- The Washington Times - Wednesday, June 19, 2019

President Trump on Wednesday awarded the Medal of Freedom to Arthur B. Laffer, the supply-side economist whose theories shaped GOP tax-cutting efforts — including the 2017 overhaul that helped Mr. Trump regain his footing after failing to replace Obamacare.

Mr. Trump presented the medal, the nation’s highest civilian honor, to Mr. Laffer in the White House’s Oval Office.

“Few people in history have revolutionized economic theory like Arthur Laffer,” said Mr. Trump, who argued the economist’s theories ushered in “greater opportunity for all Americans.”

“And he’s done it again and again,” the president added.

Mr. Laffer, 78, has been dubbed the “Father of Supply-Side Economics.”

He served as an adviser to Mr. Trump’s 2016 campaign and is best known for his economic theory, the “Laffer Curve,” which establishes that cuts in marginal tax rates spur investment, production, jobs, wages, economic growth, and tax compliance.

The Laffer curve showed that, starting from a zero tax rate, increases in tax rates will eventually decrease revenue when the tax rates become high enough. Therefore, cuts in marginal tax rates could increase tax revenues.

“It’s a concept that has changed public policy decision-making forever,” said Jonathan Williams, chief economist and vice president at the American Legislative Exchange Council, which hailed Mr. Trump’s move to recognize Mr. Laffer.

The Smithsonian Institution houses a fabled napkin that Mr. Laffer used to sketch out his ideas in 1974 for journalist Jude Wanniski and noted political figures Dick Cheney and Don Rumsfeld at a D.C. restaurant.

Mr. Laffer later served as the first chief economist of the Office of Management and Budget and a top economic advisor to President Ronald Reagan and — in the current era — wrote a book titled, “Trumponomics: Inside the America First Plan to Revive Our Economy,” with Stephen Moore.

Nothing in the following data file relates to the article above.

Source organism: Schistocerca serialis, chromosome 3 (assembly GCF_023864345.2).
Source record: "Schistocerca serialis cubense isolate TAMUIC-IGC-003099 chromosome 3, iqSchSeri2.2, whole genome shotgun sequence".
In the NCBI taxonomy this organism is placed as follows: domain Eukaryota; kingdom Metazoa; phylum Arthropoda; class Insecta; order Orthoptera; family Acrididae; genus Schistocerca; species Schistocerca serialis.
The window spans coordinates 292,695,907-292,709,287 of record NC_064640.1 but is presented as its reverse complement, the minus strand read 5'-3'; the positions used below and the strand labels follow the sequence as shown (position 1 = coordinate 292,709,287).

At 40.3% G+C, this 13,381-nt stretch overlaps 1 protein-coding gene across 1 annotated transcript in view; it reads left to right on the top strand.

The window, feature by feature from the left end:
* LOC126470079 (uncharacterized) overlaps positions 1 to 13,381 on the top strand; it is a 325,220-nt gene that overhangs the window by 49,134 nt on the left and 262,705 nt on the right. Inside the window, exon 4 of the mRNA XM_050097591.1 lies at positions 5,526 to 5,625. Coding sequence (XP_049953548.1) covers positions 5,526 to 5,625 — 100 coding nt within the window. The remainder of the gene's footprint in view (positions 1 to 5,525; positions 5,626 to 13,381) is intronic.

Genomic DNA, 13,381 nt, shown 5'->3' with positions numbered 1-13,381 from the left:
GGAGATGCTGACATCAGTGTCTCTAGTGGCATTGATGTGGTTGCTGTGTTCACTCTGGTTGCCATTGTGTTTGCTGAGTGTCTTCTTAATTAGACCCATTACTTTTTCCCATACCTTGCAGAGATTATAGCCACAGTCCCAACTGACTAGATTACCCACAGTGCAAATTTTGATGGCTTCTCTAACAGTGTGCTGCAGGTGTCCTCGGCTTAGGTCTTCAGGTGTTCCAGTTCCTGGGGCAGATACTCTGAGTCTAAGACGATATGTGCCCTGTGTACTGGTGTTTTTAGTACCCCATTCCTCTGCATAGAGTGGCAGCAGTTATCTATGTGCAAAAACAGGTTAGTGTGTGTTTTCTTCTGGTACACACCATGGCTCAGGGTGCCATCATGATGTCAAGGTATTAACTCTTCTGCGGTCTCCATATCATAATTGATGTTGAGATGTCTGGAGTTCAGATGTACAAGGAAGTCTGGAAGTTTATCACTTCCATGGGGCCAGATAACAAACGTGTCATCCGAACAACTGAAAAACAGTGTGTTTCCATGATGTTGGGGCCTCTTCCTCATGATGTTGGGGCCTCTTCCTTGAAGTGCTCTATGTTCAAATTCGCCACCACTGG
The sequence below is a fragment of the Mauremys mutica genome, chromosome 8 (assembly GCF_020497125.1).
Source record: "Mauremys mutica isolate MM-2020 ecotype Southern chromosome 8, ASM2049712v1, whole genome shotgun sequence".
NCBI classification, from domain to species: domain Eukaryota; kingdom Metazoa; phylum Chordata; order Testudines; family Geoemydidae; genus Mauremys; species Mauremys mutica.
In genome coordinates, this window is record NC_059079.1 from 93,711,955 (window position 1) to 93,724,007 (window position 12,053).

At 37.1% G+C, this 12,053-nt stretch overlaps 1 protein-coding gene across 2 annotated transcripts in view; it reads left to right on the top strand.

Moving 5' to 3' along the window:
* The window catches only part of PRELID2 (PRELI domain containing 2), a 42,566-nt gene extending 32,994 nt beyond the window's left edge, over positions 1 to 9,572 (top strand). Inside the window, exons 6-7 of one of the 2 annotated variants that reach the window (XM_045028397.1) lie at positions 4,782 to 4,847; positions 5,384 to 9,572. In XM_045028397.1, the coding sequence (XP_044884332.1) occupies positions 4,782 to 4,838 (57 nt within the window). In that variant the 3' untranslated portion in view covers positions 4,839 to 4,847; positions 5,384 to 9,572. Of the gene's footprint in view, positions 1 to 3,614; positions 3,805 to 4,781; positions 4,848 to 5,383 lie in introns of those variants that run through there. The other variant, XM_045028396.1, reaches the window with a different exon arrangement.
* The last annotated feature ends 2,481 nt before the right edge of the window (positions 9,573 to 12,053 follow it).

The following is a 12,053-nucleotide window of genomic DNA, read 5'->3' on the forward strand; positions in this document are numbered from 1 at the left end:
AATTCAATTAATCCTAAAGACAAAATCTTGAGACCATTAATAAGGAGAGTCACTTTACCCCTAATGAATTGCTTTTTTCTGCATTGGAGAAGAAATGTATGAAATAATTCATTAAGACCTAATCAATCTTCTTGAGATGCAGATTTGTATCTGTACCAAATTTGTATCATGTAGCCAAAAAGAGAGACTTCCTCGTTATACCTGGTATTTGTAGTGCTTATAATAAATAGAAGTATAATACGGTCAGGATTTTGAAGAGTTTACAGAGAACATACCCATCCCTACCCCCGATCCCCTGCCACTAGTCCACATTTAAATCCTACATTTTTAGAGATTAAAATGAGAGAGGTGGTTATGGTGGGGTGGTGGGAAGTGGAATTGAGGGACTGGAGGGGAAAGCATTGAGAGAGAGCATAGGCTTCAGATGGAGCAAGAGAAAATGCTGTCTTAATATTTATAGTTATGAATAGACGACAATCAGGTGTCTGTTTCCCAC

Mr. Trump in 2017 pushed through Congress an overhaul that slashed corporate and marginal tax rates, giving him a big legislative win after health care efforts stumbled.

The White House and GOP allies say the tax cuts are paying off, likening it to the 1980s.

“The Reagan economy soared, granting sustained economic growth, shrinking poverty expanding incomes and dramatically increasing federal revenue,” Mr. Trump said. “Sounds very familiar. Sounds very, very familiar. Actually our economy has never, ever been stronger than it is today.”

Mr. Laffer credited the president with progress, putting him in the company of Mr. Reagan.

“And all I can say is wow,” he told Mr. Trump.

Critics have pointed to ballooning deficit from the Trump tax cuts, however, while raising questions about GOP claims the plan would pay for itself over time.

Several years ago, Mr. Laffer advised Kansas Gov. Sam Brownback, a Republican who drastically slashed taxes to try and spur economic growth. It was widely panned as a failure that resulted in draconian cuts to education and infrastructure to fill budget gaps.

To that end, not everyone’s happy about Mr. Laffer’s honor.

G. William Hoagland, a senior vice president at the Bipartisan Policy Center, said he doesn’t understand why the president would award the medal to Mr. Laffer, saying he failed to meet the criteria by “advancing a theory that has significantly contributed to the country’s debt to GDP reaching historic levels.”

“It is so hard to place Laffer in the same league as Milton Friedman, Friedrick Hayek, John Kenneth Galbraith, Gary Becker, Peter Drucker, Alan Greenspan and Robert Solo,” said Mr. Hoagland. “Certain carefully targeted and designed tax cuts can have a positive impact on economic activity. But not all tax cuts achieve economic growth, especially those espoused by a meat axe approach on the back of a cocktail napkin.”

Dave Boyer contributed to this report.

• Tom Howell Jr. can be reached at thowell@washingtontimes.com.

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